Wood Species A200: Updated and Upgraded

Wood Species A200: Updated and Upgraded
SPECIES PHOTOS COURTESY OF NWFA; MAIN PHOTO SHUTTERSTOCK ©

It is estimated that there are more than 73,000 species of trees on Earth, including about 9,200 species yet to be discovered. However, fewer than 400 of those species are available for commercial use, and even fewer regularly are used in wood flooring applications.

Many great resources are available that provide information about many of these species. Resources we frequently refer to include the following:

  • “Wood Handbook, Wood as an Engineering Material” by USDA, Forest Service, Forest Products Laboratory
  • “Understanding Wood” and “Identifying Wood” both by Bruce Hoadley
  • “The Wood Database” and “Wood!” both by Eric Meier
  • “The Wood Handbook” by Nick Gibbs
  • “Wood Identification & Use” and “Wood ID Handbook” both by Terry Porter
  • “World Woods in Color” by William A. Lincoln
  • “The Woodbook” by Taschen
  • “A Guide to Useful Woods of the World” by James H. Flynn Jr. and Charles D. Holder

We also rely on the information on wood species through a variety of wood and lumber organizations, including the American Hardwood Export Council, Hardwood Manufacturers Association, International Wood Products Association, National Hardwood Lumber Association, Western Wood Products Association, Southeast Lumber Manufacturers Association, and many others.

The NWFA technical publication A200 “Wood Species Used in Wood Flooring” originally was published in 1994. It has been revised twice, with the last edition published in 2010. This publication was developed as a resource for the wood flooring industry to include general information about wood commonly used in the flooring industry. It includes several common hardwood and softwood species, as well as several selected imported species. In the original 1994 version of Wood Species, there were 13 domestic species and nine imported species included. The first revised edition was completed in 2004. In this edition, the domestic species stayed the same, but the number of imported species increased from nine to 20. In the third edition, very few alterations were made to the publication.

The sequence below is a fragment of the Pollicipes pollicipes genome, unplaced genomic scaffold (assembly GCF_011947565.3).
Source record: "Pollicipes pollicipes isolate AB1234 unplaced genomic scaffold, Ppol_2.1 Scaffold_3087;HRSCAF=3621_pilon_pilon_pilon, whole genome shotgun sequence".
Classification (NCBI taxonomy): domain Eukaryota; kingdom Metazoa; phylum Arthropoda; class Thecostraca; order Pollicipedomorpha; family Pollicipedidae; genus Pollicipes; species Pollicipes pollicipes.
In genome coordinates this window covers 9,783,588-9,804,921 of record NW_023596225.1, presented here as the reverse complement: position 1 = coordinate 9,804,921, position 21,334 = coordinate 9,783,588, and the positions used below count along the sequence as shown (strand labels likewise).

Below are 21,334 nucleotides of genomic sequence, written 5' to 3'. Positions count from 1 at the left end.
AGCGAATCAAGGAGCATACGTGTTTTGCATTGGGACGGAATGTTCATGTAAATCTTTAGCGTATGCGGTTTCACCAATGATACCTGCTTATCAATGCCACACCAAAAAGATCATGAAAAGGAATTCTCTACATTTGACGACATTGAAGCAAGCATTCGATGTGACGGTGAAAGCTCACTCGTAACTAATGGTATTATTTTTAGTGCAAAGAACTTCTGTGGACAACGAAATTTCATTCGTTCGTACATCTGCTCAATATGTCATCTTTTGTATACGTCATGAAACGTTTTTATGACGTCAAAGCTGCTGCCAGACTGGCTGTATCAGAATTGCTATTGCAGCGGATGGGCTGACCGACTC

A200 Wood Species Cover ImageHere we are 12 years later, and it’s time for this publication to be updated again. Although wood species don’t change, the information we use related to each wood species continues to evolve. For wood flooring professionals, knowing about the properties of wood, as well as those of individual wood species, is critical to a proper installation. The trends in the marketplace also change from year to year, as some of the imported species included were relevant to the flooring industry at the time of publishing, but are almost non-existent today.